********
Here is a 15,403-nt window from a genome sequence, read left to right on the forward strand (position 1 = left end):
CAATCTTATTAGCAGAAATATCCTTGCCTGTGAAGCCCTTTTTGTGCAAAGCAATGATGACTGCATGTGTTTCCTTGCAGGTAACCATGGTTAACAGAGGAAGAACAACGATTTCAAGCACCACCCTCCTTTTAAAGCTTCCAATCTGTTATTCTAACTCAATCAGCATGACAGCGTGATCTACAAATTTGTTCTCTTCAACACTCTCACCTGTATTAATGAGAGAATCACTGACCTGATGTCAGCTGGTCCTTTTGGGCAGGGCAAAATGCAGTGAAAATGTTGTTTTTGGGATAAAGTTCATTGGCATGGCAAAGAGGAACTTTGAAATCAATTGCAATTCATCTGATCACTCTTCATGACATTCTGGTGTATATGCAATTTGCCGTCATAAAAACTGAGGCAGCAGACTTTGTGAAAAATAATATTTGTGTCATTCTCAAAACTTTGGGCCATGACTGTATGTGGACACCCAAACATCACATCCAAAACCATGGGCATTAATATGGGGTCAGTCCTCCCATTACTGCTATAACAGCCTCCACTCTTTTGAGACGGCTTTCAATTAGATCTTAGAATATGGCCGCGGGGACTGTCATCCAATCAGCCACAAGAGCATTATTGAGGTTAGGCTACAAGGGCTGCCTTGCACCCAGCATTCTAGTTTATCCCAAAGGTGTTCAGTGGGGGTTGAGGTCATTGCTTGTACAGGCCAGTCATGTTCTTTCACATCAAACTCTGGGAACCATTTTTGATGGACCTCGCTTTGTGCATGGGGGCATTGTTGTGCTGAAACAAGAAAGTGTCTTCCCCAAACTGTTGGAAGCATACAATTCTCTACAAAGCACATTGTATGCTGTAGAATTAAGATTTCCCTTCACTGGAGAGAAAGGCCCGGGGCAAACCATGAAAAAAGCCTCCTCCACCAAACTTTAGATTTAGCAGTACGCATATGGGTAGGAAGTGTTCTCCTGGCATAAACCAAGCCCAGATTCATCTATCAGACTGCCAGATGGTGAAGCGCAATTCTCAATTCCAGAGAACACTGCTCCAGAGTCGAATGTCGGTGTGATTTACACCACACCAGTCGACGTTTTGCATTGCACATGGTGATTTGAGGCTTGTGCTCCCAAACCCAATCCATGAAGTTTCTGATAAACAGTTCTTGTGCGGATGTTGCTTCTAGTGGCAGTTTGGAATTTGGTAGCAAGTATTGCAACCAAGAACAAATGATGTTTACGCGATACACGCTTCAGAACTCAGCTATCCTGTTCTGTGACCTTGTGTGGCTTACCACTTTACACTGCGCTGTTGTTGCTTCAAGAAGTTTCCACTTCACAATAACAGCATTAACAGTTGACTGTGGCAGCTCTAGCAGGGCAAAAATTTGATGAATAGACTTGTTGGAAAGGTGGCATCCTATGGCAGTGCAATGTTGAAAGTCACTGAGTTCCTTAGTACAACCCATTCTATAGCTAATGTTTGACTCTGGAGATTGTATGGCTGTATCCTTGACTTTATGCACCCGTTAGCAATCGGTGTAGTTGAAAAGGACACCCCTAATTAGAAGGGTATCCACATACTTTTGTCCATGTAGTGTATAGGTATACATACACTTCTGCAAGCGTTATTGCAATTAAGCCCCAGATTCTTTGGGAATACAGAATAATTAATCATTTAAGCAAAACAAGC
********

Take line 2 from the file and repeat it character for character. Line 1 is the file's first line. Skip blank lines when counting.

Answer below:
CAATCTTATTAGCAGAAATATCCTTGCCTGTGAAGCCCTTTTTGTGCAAAGCAATGATGACTGCATGTGTTTCCTTGCAGGTAACCATGGTTAACAGAGGAAGAACAACGATTTCAAGCACCACCCTCCTTTTAAAGCTTCCAATCTGTTATTCTAACTCAATCAGCATGACAGCGTGATCTACAAATTTGTTCTCTTCAACACTCTCACCTGTATTAATGAGAGAATCACTGACCTGATGTCAGCTGGTCCTTTTGGGCAGGGCAAAATGCAGTGAAAATGTTGTTTTTGGGATAAAGTTCATTGGCATGGCAAAGAGGAACTTTGAAATCAATTGCAATTCATCTGATCACTCTTCATGACATTCTGGTGTATATGCAATTTGCCGTCATAAAAACTGAGGCAGCAGACTTTGTGAAAAATAATATTTGTGTCATTCTCAAAACTTTGGGCCATGACTGTATGTGGACACCCAAACATCACATCCAAAACCATGGGCATTAATATGGGGTCAGTCCTCCCATTACTGCTATAACAGCCTCCACTCTTTTGAGACGGCTTTCAATTAGATCTTAGAATATGGCCGCGGGGACTGTCATCCAATCAGCCACAAGAGCATTATTGAGGTTAGGCTACAAGGGCTGCCTTGCACCCAGCATTCTAGTTTATCCCAAAGGTGTTCAGTGGGGGTTGAGGTCATTGCTTGTACAGGCCAGTCATGTTCTTTCACATCAAACTCTGGGAACCATTTTTGATGGACCTCGCTTTGTGCATGGGGGCATTGTTGTGCTGAAACAAGAAAGTGTCTTCCCCAAACTGTTGGAAGCATACAATTCTCTACAAAGCACATTGTATGCTGTAGAATTAAGATTTCCCTTCACTGGAGAGAAAGGCCCGGGGCAAACCATGAAAAAAGCCTCCTCCACCAAACTTTAGATTTAGCAGTACGCATATGGGTAGGAAGTGTTCTCCTGGCATAAACCAAGCCCAGATTCATCTATCAGACTGCCAGATGGTGAAGCGCAATTCTCAATTCCAGAGAACACTGCTCCAGAGTCGAATGTCGGTGTGATTTACACCACACCAGTCGACGTTTTGCATTGCACATGGTGATTTGAGGCTTGTGCTCCCAAACCCAATCCATGAAGTTTCTGATAAACAGTTCTTGTGCGGATGTTGCTTCTAGTGGCAGTTTGGAATTTGGTAGCAAGTATTGCAACCAAGAACAAATGATGTTTACGCGATACACGCTTCAGAACTCAGCTATCCTGTTCTGTGACCTTGTGTGGCTTACCACTTTACACTGCGCTGTTGTTGCTTCAAGAAGTTTCCACTTCACAATAACAGCATTAACAGTTGACTGTGGCAGCTCTAGCAGGGCAAAAATTTGATGAATAGACTTGTTGGAAAGGTGGCATCCTATGGCAGTGCAATGTTGAAAGTCACTGAGTTCCTTAGTACAACCCATTCTATAGCTAATGTTTGACTCTGGAGATTGTATGGCTGTATCCTTGACTTTATGCACCCGTTAGCAATCGGTGTAGTTGAAAAGGACACCCCTAATTAGAAGGGTATCCACATACTTTTGTCCATGTAGTGTATAGGTATACATACACTTCTGCAAGCGTTATTGCAATTAAGCCCCAGATTCTTTGGGAATACAGAATAATTAATCATTTAAGCAAAACAAGC